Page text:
New Eagle family welcomes newly adopted boy
By Chris Buckley
Published: Monday, Dec. 3, 2001
When Kailey Berdar awoke on Thanksgiving Day, the 3-year-old girl immediately began a frantic search.
"She was running through the house screaming, "my brother, where's my brother?,'" Kailey's mother, Rona Berdar, recalled with a laugh.
Kailey's initial fear was calmed by her parents, who took her to the crib where her new, 6-month-old brother was sleeping.
Todd Michael Jorge Berdar had plenty to be thankful for, even though he was too young to realize all that occurred to bring him from Guatemala to his new home in New Eagle.
But his sister understands what it meant to travel half-way around the world to find a happy home with Michael and Rona Berdar - her parents. Kailey moved from China to America in March 1999.
The couple began the adoption process in April. The decision to adopt a second child, though, was made at about the same time they received Kailey.
"We would have brought two back with Kailey if we could," Rona Berdar said. "Financially you have to regroup."
For a second time, the couple turned to Adoption from the Heart, an agency that specializes in helping American couples adopt children from foreign countries.
The Berdars, seeking a boy, placed fifth on a waiting list on May 10.
On May 25, Jorge Wilfrido was born in Guatemala City. Before that happened, though, his biological parents decided to give him up for adoption.
The infant boy was handed over to a foster mother who cared for him until she released Jorge - Todd - to the Berdars.
Four days after Jorge's birth, Rona received a call at work from her social worker Debbie Cohen. "You just had a baby," Cohen told her.
"I'm probably the only woman to continue working (right) after having a baby," Berdar quipped.
The couple received photographs of the baby a few days later.
"As soon as you see the pictures, you know it's your baby," she said.
Rona's brother, William Marlett, arranged for their flights. But as the necessary paperwork neared completion, terrorists struck America.
"When this happened on Sept. 11, I said 'I'll walk if I have to,'" Rona Berdar said.
The couple left for Guatemala on Nov. 16, staying overnight in Texas before arriving in the Central American city the following afternoon.
By 4 p.m., their new son was delivered to the Berdars' hotel room.
Rona Berdar said the foster mother was overcome with emotion when it came time to leave the baby.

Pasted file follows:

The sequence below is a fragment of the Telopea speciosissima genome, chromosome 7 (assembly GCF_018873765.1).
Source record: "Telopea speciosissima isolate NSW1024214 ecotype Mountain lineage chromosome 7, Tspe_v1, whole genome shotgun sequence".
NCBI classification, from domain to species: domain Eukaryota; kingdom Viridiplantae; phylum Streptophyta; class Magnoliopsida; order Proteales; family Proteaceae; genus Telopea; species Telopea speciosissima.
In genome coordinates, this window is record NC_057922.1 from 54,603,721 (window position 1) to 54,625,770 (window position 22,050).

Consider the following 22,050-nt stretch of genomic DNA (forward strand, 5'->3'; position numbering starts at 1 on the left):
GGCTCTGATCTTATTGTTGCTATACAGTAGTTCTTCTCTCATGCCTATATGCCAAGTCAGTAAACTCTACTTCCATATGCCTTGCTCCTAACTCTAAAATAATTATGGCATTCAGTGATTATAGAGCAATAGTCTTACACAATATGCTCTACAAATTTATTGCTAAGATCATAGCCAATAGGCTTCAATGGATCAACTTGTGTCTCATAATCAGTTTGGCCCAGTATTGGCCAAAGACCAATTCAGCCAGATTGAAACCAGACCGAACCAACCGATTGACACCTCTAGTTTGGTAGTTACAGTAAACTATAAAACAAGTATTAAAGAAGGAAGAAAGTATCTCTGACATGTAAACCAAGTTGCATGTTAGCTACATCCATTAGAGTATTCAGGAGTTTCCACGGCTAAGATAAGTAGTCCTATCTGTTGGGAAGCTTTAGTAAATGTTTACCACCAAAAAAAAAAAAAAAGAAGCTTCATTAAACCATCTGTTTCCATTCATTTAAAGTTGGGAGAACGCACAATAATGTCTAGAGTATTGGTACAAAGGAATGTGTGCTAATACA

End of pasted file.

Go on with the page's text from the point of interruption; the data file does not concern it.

"The foster mother truly cried," Rona Berdar recalled. "She had him six months and it was hard for her to give him up. We handed him back to her four times.
"Finally, she said to the (translator,) 'tell them I don't know what to say.'"
There were differences between the Berdar's two adoptions.
In China, the Berdars were one of 12 couples who simultaneously traveled to the Asian country to adopt children. Linda Sitko of Dunbar, who adopted Abby from China, will be Todd's godmother, Rona Berdar said.
The Berdars were the lone couple in Guatemala to adopt a child the day they received Todd.
There were cultural differences in the two countries as well, they said.
Arriving home on Nov. 21, Todd had a whole, new family to greet him: grandparents Ruth Marlett of New Eagle and Dorothy and Emil Berdar of Elizabeth Township, and great-grandmother Florence Wiliuszis of New Eagle.
On the Berdars' mantle sits miniature flags from the United States, Guatemala and China - proudly marking the multi-cultural family.
"It was a good Thanksgiving present," Rona Berdar said
Show commenting policy
TribLive commenting policy
You are solely responsible for your comments and by using TribLive.com you agree to our Terms of Service.
We moderate comments. Our goal is to provide substantive commentary for a general readership. By screening submissions, we provide a space where readers can share intelligent and informed commentary that enhances the quality of our news and information.
While most comments will be posted if they are on-topic and not abusive, moderating decisions are subjective. We will make them as carefully and consistently as we can. Because of the volume of reader comments, we cannot review individual moderation decisions with readers.
We value thoughtful comments representing a range of views that make their point quickly and politely. We make an effort to protect discussions from repeated comments either by the same reader or different readers.
We follow the same standards for taste as the daily newspaper. A few things we won't tolerate: personal attacks, obscenity, vulgarity, profanity (including expletives and letters followed by dashes), commercial promotion, impersonations, incoherence, proselytizing and SHOUTING. Don't include URLs to Web sites.
We do not edit comments. They are either approved or deleted. We reserve the right to edit a comment that is quoted or excerpted in an article. In this case, we may fix spelling and punctuation.
We welcome strong opinions and criticism of our work, but we don't want comments to become bogged down with discussions of our policies and we will moderate accordingly.
We appreciate it when readers and people quoted in articles or blog posts point out errors of fact or emphasis and will investigate all assertions. But these suggestions should be sent via e-mail. To avoid distracting other readers, we won't publish comments that suggest a correction. Instead, corrections will be made in a blog post or in an article.